It was fitting that I had only seen Hong Kong in movies, most recently an old Jackie Chan flick. A surreal mixture of futuristic high-rises and traditional clustered-together apartment buildings, Hong Kong is the stuff of fantasy. It was an “East meets West” gateway I never expected to touch or smell in person, only enjoy on the big screen. But an Autobot named Optimus Prime changed that. After director Michael Bay took his Transformers 4 cast and crew to Hong Kong for 10 days of shooting last fall, he made a decision to host the movie’s world premiere in the fabled city. An invite from Paramount and a 14-plus hour flight on Cathay Pacific out of LAX later, I touched down in the Asian hub ready to make the most of my three Hong Kong days.
A few years ago, I sat down with Pixar head honcho John Lasseter to talk about his new animated film Cars. “You’re from Arizona?” he asked.
“Yep,” I answered. “In fact it looks like you put some Monument Valley in your movie.”
He said he had. “Can I just tell you, we’ve been all over the world,” he smiled. “Our favorite family vacation is to Lake Powell. We love that place and go every summer!”
If we had chatted five years earlier, before my first Lake Powell trip, I wouldn’t have understood the appeal. But as I sat in a California hotel room that day in 2006 at the Cars press junket, Mater and Lightning McQueen took a backseat to stories of anchoring a houseboat, grilling burgers on the shore, and playing serious card games for hours after the sun went down.
The Valley adventurist forages the landscape in our own backyard.
I've always had a hard time wrapping my head around the idea of a “staycation.” How do you get in “vacation mode” when your worries and unpaid bills are just a car ride away? But that can also be my problem. Sometimes the greatest moments and memories are shared experiences that can be found right in our own backyard. Plus, there are great summer deals here and it's much cheaper than flying five people out of Sky Harbor. So I decided to tackle the staycation three ways (with a bonus overnighter in Sedona), and experiment with the people closest to me, my family.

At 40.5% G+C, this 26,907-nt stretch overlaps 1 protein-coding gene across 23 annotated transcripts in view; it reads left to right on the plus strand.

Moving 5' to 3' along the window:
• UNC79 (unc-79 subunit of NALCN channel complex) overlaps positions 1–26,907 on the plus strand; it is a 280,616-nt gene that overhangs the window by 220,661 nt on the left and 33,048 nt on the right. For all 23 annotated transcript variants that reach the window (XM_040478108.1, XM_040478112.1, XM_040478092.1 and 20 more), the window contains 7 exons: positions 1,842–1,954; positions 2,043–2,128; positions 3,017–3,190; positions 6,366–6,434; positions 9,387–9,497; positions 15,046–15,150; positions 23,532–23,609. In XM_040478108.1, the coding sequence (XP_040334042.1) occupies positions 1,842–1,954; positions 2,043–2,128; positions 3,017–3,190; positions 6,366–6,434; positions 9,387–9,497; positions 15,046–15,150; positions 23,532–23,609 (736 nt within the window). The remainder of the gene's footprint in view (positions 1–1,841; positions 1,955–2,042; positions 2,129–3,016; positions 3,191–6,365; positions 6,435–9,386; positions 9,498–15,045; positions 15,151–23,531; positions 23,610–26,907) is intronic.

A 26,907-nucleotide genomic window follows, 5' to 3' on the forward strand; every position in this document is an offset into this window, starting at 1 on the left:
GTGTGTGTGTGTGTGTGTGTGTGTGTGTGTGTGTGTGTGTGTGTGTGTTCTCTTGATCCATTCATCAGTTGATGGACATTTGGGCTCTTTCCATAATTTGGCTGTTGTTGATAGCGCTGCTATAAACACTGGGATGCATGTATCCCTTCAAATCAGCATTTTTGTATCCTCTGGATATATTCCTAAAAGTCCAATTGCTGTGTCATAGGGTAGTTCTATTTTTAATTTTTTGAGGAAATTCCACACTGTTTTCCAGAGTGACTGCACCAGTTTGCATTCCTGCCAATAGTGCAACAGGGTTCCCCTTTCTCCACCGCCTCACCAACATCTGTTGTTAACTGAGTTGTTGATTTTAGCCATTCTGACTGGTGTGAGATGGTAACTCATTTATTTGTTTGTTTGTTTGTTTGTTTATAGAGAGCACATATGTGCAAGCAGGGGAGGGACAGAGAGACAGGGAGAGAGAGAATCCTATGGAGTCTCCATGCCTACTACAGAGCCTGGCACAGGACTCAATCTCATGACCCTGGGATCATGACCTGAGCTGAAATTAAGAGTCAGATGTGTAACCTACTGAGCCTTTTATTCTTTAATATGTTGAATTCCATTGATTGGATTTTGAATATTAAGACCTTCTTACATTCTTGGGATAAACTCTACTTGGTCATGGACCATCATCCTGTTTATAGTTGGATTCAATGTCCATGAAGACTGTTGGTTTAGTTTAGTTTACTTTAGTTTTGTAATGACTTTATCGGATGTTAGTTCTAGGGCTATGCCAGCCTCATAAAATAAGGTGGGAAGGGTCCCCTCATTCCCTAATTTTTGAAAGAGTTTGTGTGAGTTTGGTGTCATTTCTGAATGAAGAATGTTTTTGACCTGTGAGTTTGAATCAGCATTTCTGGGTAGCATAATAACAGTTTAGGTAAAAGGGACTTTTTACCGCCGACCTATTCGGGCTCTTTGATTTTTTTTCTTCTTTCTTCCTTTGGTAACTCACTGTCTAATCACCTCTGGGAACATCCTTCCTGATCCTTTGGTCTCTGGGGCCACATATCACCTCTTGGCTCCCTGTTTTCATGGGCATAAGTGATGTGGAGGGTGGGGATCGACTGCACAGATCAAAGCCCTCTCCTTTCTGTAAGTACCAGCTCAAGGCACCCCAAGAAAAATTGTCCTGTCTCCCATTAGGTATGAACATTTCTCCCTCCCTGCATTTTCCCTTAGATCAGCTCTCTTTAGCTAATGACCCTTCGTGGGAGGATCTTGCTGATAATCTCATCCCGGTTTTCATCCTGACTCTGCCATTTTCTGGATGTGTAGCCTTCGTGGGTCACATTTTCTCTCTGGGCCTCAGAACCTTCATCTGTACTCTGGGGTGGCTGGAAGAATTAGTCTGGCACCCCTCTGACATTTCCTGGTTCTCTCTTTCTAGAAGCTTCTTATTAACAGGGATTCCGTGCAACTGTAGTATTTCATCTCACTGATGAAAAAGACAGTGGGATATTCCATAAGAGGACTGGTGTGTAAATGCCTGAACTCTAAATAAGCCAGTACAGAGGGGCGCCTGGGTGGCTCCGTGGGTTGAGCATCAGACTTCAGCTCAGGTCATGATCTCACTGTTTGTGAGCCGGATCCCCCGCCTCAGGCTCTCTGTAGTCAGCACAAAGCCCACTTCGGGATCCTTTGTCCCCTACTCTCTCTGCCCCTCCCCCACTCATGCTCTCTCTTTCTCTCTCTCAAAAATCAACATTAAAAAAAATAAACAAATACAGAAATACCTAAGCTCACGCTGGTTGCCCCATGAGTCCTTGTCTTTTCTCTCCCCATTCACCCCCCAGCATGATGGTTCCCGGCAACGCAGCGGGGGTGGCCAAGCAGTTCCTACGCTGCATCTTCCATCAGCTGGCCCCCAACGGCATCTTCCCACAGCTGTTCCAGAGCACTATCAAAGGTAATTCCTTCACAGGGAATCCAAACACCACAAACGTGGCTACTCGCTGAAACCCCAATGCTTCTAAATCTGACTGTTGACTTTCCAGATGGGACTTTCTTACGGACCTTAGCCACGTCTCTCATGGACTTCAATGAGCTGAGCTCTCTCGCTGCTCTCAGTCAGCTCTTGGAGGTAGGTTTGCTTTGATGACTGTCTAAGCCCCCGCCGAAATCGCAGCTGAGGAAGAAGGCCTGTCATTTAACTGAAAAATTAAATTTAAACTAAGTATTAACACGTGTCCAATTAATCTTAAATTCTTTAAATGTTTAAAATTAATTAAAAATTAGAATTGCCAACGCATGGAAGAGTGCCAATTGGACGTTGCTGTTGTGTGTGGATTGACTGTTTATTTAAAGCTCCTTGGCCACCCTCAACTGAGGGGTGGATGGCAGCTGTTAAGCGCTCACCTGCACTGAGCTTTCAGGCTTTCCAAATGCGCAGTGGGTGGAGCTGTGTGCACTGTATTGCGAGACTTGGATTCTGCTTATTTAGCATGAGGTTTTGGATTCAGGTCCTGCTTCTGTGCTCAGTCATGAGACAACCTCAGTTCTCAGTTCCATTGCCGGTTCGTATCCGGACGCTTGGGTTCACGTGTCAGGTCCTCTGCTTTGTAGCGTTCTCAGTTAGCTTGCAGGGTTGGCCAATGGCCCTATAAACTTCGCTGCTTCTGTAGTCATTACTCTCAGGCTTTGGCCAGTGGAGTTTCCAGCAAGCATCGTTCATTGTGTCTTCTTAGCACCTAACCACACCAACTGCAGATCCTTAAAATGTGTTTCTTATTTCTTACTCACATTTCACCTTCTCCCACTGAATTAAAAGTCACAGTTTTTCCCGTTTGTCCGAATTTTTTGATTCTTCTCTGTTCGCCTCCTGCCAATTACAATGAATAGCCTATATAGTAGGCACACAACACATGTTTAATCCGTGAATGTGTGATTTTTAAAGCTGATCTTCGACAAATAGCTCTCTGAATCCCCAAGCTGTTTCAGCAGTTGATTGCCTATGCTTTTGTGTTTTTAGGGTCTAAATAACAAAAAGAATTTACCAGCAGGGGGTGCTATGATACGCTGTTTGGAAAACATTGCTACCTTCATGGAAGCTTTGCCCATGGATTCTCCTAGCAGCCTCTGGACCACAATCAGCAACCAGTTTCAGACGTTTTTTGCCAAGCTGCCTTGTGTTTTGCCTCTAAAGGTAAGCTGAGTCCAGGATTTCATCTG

I fell in love with Italy waaaay before Elizabeth Gilbert penned her “self-discovery tour guide” best seller Eat Pray Love. Italy is everything you see in the movies and more. Everywhere you look, there’s something old and historic and beautiful. Don’t get me wrong. I love Arizona, too. But it’s tough when the oldest and most historic structure you pass daily is the old Chevrolet dealership with that cool neon arrow sign on Camelback. It’s almost as if the arrow is telling me to go back to Italy, not into their car lot. We all have images in our heads when we think of Italy. My dad sees Sophia Loren, wearing glamorous big sunglasses and an Hermes scarf draped around her neck. I see George Clooney, inviting me for a boat ride near his house on Lake Como (which hasn’t happened yet, unfortunately), or world-famous tenor Andrea Bocelli, singing to me and a few others in a private concert at his home over a glass of great wine.
It had been 36 and a half years since he took a drink, something he was very proud of. But as he lay on a hospital bed, Ray Lamb for the first time thought about ending that streak. “That’s the day I was told by doctors it was very possible I was never going to walk again and most likely would be in a wheelchair for the rest of my life,” Ray told me.
The CBS5 globetrotter follows Ben Stiller to the land of Bjork and puffins.
In Arizona, we have a phrase that might as well be our state motto. When someone asks how hot it gets in the summer, no matter how many digits we throw out in response, we always follow it up with, "But it's a dry heat."
Similarly, the hearty Nordic natives of Iceland have a common answer when you ask them how cold it gets in their country: "They don't call us Vikings for nothing!" My guess is that's their way of saying "It's a dry cold." Actually, Iceland isn't as frigid as it sounds. In fact, it was warmer in Reykjavik after my 4 1/2 hour flight from JFK than it was in New York City.
For her debut PHOENIX magazine travel story, the Valley TV personality unites rubber and road in the Smoky Mountains.
For years, my Good Morning Arizona cohort Scott Pasmore would ask if I wanted to jump on the back of his Harley for a ride. "You watched me almost crash a Vespa on television," I would remind him. "I'm never going near anything with two wheels."
Years later, I was asked the same question by the guy I ended up marrying, Kenn Francis: "Want to take a Harley ride?"